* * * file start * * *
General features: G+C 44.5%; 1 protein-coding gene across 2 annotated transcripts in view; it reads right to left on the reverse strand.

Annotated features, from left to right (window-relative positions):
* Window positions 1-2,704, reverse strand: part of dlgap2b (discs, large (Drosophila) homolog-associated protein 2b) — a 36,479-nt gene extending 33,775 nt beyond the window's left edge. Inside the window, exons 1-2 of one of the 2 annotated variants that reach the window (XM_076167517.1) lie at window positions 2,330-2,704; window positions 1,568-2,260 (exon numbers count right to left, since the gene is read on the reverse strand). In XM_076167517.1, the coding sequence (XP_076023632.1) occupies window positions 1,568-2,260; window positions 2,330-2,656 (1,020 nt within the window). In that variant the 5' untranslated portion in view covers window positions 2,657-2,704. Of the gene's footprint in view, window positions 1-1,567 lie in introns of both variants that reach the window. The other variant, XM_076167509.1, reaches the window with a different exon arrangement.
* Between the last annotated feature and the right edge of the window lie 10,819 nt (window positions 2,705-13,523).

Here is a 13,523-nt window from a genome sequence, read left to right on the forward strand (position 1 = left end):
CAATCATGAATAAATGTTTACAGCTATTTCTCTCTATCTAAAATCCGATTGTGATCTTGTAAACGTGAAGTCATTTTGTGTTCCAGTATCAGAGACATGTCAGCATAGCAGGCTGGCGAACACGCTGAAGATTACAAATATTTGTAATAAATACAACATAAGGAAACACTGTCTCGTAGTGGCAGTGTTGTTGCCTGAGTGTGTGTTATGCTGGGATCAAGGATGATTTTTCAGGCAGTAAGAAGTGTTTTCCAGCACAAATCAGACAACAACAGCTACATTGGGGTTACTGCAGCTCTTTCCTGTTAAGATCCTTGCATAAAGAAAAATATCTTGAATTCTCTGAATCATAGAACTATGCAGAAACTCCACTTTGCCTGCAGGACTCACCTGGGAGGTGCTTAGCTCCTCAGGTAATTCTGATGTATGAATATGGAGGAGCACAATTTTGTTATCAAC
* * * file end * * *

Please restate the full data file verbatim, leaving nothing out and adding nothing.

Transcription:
General features: G+C 44.5%; 1 protein-coding gene across 2 annotated transcripts in view; it reads right to left on the reverse strand.

Annotated features, from left to right (window-relative positions):
* Window positions 1-2,704, reverse strand: part of dlgap2b (discs, large (Drosophila) homolog-associated protein 2b) — a 36,479-nt gene extending 33,775 nt beyond the window's left edge. Inside the window, exons 1-2 of one of the 2 annotated variants that reach the window (XM_076167517.1) lie at window positions 2,330-2,704; window positions 1,568-2,260 (exon numbers count right to left, since the gene is read on the reverse strand). In XM_076167517.1, the coding sequence (XP_076023632.1) occupies window positions 1,568-2,260; window positions 2,330-2,656 (1,020 nt within the window). In that variant the 5' untranslated portion in view covers window positions 2,657-2,704. Of the gene's footprint in view, window positions 1-1,567 lie in introns of both variants that reach the window. The other variant, XM_076167509.1, reaches the window with a different exon arrangement.
* Between the last annotated feature and the right edge of the window lie 10,819 nt (window positions 2,705-13,523).

Here is a 13,523-nt window from a genome sequence, read left to right on the forward strand (position 1 = left end):
CAATCATGAATAAATGTTTACAGCTATTTCTCTCTATCTAAAATCCGATTGTGATCTTGTAAACGTGAAGTCATTTTGTGTTCCAGTATCAGAGACATGTCAGCATAGCAGGCTGGCGAACACGCTGAAGATTACAAATATTTGTAATAAATACAACATAAGGAAACACTGTCTCGTAGTGGCAGTGTTGTTGCCTGAGTGTGTGTTATGCTGGGATCAAGGATGATTTTTCAGGCAGTAAGAAGTGTTTTCCAGCACAAATCAGACAACAACAGCTACATTGGGGTTACTGCAGCTCTTTCCTGTTAAGATCCTTGCATAAAGAAAAATATCTTGAATTCTCTGAATCATAGAACTATGCAGAAACTCCACTTTGCCTGCAGGACTCACCTGGGAGGTGCTTAGCTCCTCAGGTAATTCTGATGTATGAATATGGAGGAGCACAATTTTGTTATCAAC